India vs England 1st Test at Trent Bridge: Five key points that emerged from 1st Test at Trent Bridge
MS Dhoni-led India drew the first Test against England at Trent Bridge © Getty Images
By Julian Guyer
Nottingham: Jul 14, 2014
The first Test between England and India at Trent Bridge ended in a draw to leave the teams all square in their five-match series ahead of the second Test at Lord’s on Thursday.
AFP Sport examines five key points to emerge from the stalemate in Nottingham.
1. Pitch battle
An utterly docile Trent Bridge pitch was heart-breaking for any bowler operating above medium pace.
Few things are so central to determining the course of a game as the state of the pitch and any more like this during the remainder of the series will have seamers on both sides begging for mercy.
2. England in a spin
Going into a Test without a specialist slow bowler is often a risky strategy.
Yet that is what England did at Trent Bridge where part-time off-spinner Moeen Ali’s 18 first-innings overs cost 97 runs, compared to India slow left-armer Ravindra Jadeja‘s 35 for 80 runs.
For Lord’s, England have called up Lancashire left-armer Simon Kerrigan whose only previous Test appearance saw him concede 53 runs in just eight wicketless overs against Australia at The Oval last year.
India, by contrast, have the option of bringing in off-spinner Ravichandran Ashwin, who has taken 104 wickets at an average of under 29 in 19 Tests.
3. Umpires strike back
One of cricket’s enduringly dramatic moments was restored to its rightful place at Trent Bridge where the sight of the umpire raising his finger confirmed a batsman was out, rather than being the basis for the start of a protracted, and frequently inconclusive, debate.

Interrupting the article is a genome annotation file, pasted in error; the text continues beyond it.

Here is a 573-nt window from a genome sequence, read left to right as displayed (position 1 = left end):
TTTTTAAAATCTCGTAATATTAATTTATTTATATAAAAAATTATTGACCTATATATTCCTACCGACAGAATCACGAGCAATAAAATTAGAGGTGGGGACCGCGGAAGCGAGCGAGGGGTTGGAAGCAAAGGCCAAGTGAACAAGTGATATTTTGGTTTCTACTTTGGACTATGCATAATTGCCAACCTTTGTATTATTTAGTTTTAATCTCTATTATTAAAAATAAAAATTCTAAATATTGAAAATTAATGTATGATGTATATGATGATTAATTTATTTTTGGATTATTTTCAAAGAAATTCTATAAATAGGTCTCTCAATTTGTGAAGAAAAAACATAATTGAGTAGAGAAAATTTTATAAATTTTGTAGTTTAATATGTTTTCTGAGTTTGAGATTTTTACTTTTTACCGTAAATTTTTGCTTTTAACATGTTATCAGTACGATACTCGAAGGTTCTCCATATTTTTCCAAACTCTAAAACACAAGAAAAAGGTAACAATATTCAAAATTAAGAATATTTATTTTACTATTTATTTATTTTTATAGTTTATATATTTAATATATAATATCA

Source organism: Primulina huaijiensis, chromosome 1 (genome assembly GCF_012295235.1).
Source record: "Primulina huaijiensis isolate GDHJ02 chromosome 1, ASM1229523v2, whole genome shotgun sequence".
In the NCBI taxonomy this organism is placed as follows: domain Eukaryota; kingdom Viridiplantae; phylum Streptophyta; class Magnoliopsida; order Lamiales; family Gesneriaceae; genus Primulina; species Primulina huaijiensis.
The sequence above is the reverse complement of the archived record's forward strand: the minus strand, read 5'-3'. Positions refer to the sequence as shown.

Indian objections mean the Decision Review System is not being used this series and, whatever your views on that, its absence certainly speeded up the game.
4. Stuart Binny shows his character
Prior to the match, India captain MS Dhoni had said Stuart Binny “won’t be as good as Jacques Kallis” which, while a fair point, was probably not what the all-rounder needed to hear ahead of a debut at the relatively late age of 30.
Binny was having a performance to forget in scoring one and then taking no wickets for 37 runs.
But, with England given a glimmer of hope after the tourists were 184 for six in their second innings on Sunday, he demonstrated both composure and class in an innings of 78 that secured the draw.
5. Alastair Cook has a sense of humour
Cook can come across as quite an earnest figure but in bringing himself on when the game was all but over he demonstrated a neat line in impressions of former England bowlers, including a passable Bob Willis, and took his first Test wicket into the bargain.
However, the opening batsman’s lack of runs is no laughing matter. Cook’s dismissal for five in this match meant he had gone 25 innings since compiling the last of his England record 25 Test hundreds, during which time he averages 24.
He now needs a big score as much as England, following a run of nine Tests without a win, need a victory.
Complete coverage of India’s tour of England 2014